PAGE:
Why did boxing promoters seek a “Great White Hope”?

Boxer Jack Johnson was the first black heavyweight champion, winning the title in 1908. At that time racial segregation tightened its stranglehold on the American South; hence, Johnson’s skill as an unrepentant black who dominated white boxers was cause for much concern. Jack (John Arthur) Johnson (1878–1946) knocked out Tommy Burns on December 26, 1908, in Sydney, Australia, in the fourteenth round to become the first black heavyweight boxing champion of the world. He lost only five of his first ninety-seven fights. Born in Galveston, Texas, Johnson was known as “Little Arthur” in his childhood. Because of his fearlessness, flamboyant style, and colorful life, he became one of the most reviled and hated men in America. Some experts called him the greatest fighter of the heavyweight class ever. His professional career, which included more than 125 fights, spanned more than thirty years; forty-four of his wins were by knockouts. Johnson did not have a blissful boxing career. He had difficulty getting a title fight despite an astounding record of 54 and 2 in official bouts. Once he did, and won, there was a hue and cry to find “The Great White Hope,” a white boxer who could win the title back. Boxing promoters settled on former champion Jim Jeffries, who had retired unbeaten four years earlier. Johnson faced Jeffries on July 4, 1910, at Reno, Nevada, in a scheduled forty-five-rounder called the “Fight of the Century”; the one-sided fight ended in the fifteenth round, when Jeffries went down three times. As news spread around the country, racial nerves were hit and riots and unrest ignited. Johnson lost his title in Havana, Cuba, in 1915, and continued to wander until 1920, when he returned to his homeland and spent close to a year in prison. Once released, he boxed sporadically, winning some and losing others. He also continued to perform as a vaudevillian, which he had begun years earlier to supplement his boxing income. In 1954 Johnson was elected to the Boxing Hall of Fame. He was made a member of the International Boxing Hall of Fame in 1990. Johnson’s story is told in the stage play and movie The Great White Hope.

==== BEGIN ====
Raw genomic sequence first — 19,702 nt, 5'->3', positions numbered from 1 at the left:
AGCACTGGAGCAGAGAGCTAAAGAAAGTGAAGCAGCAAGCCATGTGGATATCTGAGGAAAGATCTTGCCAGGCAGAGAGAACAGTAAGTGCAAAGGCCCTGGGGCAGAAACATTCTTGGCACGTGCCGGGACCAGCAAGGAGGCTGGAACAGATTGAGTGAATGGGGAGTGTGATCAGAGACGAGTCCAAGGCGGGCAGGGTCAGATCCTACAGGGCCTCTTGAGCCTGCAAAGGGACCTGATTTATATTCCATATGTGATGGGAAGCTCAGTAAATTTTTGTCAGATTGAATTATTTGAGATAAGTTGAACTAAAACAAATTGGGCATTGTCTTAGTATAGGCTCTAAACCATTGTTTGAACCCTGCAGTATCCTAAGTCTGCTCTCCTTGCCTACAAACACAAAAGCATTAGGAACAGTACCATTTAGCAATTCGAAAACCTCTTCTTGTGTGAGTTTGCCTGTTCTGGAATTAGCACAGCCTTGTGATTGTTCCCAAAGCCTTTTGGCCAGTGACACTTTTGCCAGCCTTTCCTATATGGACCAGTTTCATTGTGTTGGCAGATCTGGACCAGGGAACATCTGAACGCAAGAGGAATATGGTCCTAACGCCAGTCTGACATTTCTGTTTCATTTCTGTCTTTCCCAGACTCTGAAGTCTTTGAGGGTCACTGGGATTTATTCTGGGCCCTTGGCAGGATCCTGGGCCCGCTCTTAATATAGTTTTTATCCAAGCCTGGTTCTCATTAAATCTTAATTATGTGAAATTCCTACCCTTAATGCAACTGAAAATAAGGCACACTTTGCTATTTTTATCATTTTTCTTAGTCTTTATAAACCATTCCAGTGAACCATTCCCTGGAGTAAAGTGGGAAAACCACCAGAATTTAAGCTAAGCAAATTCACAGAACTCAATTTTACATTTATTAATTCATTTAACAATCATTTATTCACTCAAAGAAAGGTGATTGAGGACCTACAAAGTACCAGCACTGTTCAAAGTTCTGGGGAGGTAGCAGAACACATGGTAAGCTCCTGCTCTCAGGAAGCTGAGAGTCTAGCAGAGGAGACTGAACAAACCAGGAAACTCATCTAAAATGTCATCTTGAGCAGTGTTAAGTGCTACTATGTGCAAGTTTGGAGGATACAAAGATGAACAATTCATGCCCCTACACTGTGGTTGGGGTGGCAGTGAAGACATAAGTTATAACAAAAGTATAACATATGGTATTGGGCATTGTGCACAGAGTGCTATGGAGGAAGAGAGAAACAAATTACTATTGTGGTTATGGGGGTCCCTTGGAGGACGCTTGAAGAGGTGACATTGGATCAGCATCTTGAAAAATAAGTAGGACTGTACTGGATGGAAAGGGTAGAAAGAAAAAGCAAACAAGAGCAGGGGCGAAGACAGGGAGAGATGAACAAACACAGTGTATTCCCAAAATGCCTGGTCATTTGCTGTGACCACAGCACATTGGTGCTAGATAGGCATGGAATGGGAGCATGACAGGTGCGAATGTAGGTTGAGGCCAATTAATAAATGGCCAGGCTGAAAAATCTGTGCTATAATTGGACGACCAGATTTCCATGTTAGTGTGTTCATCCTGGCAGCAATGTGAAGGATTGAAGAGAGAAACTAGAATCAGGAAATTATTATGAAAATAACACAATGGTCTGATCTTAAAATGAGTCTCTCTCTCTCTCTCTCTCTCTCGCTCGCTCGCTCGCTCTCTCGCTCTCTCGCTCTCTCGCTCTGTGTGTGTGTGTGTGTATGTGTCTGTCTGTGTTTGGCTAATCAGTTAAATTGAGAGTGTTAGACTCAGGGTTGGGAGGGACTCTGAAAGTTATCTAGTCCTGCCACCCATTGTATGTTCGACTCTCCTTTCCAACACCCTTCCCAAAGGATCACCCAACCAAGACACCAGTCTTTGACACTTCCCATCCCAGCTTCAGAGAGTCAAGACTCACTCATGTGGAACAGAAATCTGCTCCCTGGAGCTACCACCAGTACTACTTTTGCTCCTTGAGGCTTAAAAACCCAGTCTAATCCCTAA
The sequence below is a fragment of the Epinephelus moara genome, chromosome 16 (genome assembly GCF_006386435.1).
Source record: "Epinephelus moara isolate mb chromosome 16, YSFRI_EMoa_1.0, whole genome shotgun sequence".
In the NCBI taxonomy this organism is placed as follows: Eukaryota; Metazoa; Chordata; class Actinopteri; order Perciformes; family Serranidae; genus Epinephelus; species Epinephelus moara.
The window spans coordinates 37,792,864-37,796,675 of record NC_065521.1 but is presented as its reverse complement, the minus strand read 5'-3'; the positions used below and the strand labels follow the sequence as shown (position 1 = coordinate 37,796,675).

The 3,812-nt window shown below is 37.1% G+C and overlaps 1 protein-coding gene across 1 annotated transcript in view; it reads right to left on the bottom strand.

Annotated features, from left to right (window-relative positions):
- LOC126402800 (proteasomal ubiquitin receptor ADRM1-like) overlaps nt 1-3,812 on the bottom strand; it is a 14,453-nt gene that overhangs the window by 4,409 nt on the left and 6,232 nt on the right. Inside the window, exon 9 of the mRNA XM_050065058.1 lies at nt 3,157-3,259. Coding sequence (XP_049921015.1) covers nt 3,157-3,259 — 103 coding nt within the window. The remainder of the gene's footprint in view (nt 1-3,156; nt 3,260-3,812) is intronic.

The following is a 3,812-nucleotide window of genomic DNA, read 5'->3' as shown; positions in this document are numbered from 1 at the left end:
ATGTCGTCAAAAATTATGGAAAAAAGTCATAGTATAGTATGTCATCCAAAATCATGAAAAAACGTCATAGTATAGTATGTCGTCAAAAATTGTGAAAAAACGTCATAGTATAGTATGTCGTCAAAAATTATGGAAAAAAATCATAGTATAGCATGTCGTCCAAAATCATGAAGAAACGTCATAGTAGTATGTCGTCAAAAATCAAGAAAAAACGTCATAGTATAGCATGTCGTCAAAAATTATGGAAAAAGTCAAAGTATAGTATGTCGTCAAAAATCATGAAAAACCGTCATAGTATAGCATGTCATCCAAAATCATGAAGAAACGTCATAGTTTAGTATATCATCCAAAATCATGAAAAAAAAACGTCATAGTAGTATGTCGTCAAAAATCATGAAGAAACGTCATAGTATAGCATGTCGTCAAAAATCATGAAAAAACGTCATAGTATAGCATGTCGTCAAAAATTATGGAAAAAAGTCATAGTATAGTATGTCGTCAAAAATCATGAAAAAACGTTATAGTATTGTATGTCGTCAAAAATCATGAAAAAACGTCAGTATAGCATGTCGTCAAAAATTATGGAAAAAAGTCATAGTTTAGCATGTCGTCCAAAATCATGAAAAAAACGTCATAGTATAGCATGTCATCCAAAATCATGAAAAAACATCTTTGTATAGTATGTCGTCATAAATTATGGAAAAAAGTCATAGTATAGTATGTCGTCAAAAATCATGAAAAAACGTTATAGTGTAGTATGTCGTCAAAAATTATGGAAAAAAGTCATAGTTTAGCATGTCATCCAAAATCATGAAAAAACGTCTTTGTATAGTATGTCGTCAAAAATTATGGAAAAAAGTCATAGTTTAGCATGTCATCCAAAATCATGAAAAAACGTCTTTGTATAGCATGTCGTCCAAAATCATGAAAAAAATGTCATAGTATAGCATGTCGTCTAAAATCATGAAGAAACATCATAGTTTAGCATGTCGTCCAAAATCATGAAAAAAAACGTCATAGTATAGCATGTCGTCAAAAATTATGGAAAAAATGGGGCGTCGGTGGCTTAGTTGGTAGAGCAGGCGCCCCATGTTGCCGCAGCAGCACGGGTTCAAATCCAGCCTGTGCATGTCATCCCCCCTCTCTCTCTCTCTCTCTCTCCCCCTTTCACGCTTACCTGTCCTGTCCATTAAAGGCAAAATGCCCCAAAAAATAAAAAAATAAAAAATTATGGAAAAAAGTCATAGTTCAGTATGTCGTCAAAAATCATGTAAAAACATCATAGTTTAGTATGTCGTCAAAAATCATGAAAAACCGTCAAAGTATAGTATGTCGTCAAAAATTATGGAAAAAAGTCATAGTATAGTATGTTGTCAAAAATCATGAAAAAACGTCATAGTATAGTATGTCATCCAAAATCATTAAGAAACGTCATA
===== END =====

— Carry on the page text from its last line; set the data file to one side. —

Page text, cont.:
Knocking out German Max Schmeling in a 1938 bout put Joe Louis in the spotlight as America’s first national black sports hero.


This is a web preview of the "The Handy African American History Answer Book" app. Many features only work on your mobile device. If you like what you see, we hope you will consider buying. Get the App